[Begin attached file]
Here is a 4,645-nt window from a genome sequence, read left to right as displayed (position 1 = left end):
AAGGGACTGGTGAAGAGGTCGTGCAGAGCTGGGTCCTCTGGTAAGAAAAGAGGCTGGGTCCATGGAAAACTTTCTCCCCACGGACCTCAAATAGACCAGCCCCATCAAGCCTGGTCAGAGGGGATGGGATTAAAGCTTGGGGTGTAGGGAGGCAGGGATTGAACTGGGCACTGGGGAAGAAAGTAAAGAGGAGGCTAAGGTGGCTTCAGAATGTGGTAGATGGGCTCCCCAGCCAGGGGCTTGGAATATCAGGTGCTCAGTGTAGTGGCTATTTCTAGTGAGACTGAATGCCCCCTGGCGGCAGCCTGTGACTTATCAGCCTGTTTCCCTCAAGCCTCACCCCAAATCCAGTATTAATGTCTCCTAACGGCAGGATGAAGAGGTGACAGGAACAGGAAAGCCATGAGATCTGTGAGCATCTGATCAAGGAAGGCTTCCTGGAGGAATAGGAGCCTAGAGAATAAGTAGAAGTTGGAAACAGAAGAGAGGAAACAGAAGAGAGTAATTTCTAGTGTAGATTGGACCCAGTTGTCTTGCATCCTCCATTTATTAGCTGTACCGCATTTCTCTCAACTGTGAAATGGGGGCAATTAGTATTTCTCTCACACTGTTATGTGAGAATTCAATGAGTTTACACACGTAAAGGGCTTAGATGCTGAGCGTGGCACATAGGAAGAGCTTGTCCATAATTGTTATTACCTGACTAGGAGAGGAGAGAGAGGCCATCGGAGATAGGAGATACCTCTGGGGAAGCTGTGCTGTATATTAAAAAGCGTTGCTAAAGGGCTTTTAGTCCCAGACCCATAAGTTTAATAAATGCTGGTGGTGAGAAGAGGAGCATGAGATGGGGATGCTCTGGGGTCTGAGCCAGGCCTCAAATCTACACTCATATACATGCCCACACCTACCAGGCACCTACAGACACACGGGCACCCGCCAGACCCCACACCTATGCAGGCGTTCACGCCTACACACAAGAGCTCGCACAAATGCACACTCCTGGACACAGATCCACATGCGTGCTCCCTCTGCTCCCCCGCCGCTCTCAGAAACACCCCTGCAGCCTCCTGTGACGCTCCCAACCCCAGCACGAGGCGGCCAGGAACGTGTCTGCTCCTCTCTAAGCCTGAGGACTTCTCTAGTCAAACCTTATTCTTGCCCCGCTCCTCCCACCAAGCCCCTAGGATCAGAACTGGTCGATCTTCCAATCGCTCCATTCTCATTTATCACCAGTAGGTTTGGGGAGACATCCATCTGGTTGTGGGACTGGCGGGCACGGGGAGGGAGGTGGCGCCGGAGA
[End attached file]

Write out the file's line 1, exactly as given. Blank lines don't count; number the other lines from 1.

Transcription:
Here is a 4,645-nt window from a genome sequence, read left to right as displayed (position 1 = left end):